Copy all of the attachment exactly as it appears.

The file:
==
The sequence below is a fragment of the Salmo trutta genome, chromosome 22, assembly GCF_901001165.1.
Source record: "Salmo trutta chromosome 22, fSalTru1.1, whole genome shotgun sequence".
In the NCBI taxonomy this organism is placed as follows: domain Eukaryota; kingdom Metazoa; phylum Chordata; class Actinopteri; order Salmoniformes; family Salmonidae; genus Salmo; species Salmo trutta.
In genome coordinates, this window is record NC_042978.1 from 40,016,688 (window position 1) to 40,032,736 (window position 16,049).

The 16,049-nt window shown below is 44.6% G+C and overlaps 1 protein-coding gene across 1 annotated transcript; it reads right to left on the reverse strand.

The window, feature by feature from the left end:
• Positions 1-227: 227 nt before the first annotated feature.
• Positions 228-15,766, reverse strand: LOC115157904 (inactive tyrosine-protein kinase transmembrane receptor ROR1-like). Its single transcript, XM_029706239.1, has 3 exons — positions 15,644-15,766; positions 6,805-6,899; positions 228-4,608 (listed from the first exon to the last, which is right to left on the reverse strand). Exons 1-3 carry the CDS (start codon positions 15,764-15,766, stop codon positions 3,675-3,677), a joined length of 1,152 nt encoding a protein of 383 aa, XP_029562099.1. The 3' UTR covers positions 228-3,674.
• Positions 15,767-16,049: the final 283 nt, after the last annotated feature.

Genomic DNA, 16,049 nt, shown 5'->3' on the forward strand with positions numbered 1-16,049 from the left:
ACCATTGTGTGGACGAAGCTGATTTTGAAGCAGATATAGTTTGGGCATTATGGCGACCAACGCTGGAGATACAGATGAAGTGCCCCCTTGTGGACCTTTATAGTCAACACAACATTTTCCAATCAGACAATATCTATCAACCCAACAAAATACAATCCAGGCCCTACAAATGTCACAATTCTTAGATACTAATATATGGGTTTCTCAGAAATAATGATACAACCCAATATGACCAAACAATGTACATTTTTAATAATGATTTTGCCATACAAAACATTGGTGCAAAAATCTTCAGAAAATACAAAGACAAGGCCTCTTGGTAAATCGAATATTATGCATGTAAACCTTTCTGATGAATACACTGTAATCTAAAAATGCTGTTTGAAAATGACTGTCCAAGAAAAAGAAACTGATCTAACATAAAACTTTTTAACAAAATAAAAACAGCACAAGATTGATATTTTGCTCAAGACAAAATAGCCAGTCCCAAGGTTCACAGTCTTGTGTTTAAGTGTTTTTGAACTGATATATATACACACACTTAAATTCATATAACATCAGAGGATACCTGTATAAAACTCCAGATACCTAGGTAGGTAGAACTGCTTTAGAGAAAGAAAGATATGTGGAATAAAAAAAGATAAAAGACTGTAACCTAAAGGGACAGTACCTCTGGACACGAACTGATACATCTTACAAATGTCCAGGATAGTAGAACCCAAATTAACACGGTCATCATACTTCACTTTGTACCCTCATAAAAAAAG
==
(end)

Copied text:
The sequence below is a fragment of the Salmo trutta genome, chromosome 22, assembly GCF_901001165.1.
Source record: "Salmo trutta chromosome 22, fSalTru1.1, whole genome shotgun sequence".
In the NCBI taxonomy this organism is placed as follows: domain Eukaryota; kingdom Metazoa; phylum Chordata; class Actinopteri; order Salmoniformes; family Salmonidae; genus Salmo; species Salmo trutta.
In genome coordinates, this window is record NC_042978.1 from 40,016,688 (window position 1) to 40,032,736 (window position 16,049).

The 16,049-nt window shown below is 44.6% G+C and overlaps 1 protein-coding gene across 1 annotated transcript; it reads right to left on the reverse strand.

The window, feature by feature from the left end:
• Positions 1-227: 227 nt before the first annotated feature.
• Positions 228-15,766, reverse strand: LOC115157904 (inactive tyrosine-protein kinase transmembrane receptor ROR1-like). Its single transcript, XM_029706239.1, has 3 exons — positions 15,644-15,766; positions 6,805-6,899; positions 228-4,608 (listed from the first exon to the last, which is right to left on the reverse strand). Exons 1-3 carry the CDS (start codon positions 15,764-15,766, stop codon positions 3,675-3,677), a joined length of 1,152 nt encoding a protein of 383 aa, XP_029562099.1. The 3' UTR covers positions 228-3,674.
• Positions 15,767-16,049: the final 283 nt, after the last annotated feature.

Genomic DNA, 16,049 nt, shown 5'->3' on the forward strand with positions numbered 1-16,049 from the left:
ACCATTGTGTGGACGAAGCTGATTTTGAAGCAGATATAGTTTGGGCATTATGGCGACCAACGCTGGAGATACAGATGAAGTGCCCCCTTGTGGACCTTTATAGTCAACACAACATTTTCCAATCAGACAATATCTATCAACCCAACAAAATACAATCCAGGCCCTACAAATGTCACAATTCTTAGATACTAATATATGGGTTTCTCAGAAATAATGATACAACCCAATATGACCAAACAATGTACATTTTTAATAATGATTTTGCCATACAAAACATTGGTGCAAAAATCTTCAGAAAATACAAAGACAAGGCCTCTTGGTAAATCGAATATTATGCATGTAAACCTTTCTGATGAATACACTGTAATCTAAAAATGCTGTTTGAAAATGACTGTCCAAGAAAAAGAAACTGATCTAACATAAAACTTTTTAACAAAATAAAAACAGCACAAGATTGATATTTTGCTCAAGACAAAATAGCCAGTCCCAAGGTTCACAGTCTTGTGTTTAAGTGTTTTTGAACTGATATATATACACACACTTAAATTCATATAACATCAGAGGATACCTGTATAAAACTCCAGATACCTAGGTAGGTAGAACTGCTTTAGAGAAAGAAAGATATGTGGAATAAAAAAAGATAAAAGACTGTAACCTAAAGGGACAGTACCTCTGGACACGAACTGATACATCTTACAAATGTCCAGGATAGTAGAACCCAAATTAACACGGTCATCATACTTCACTTTGTACCCTCATAAAAAAAG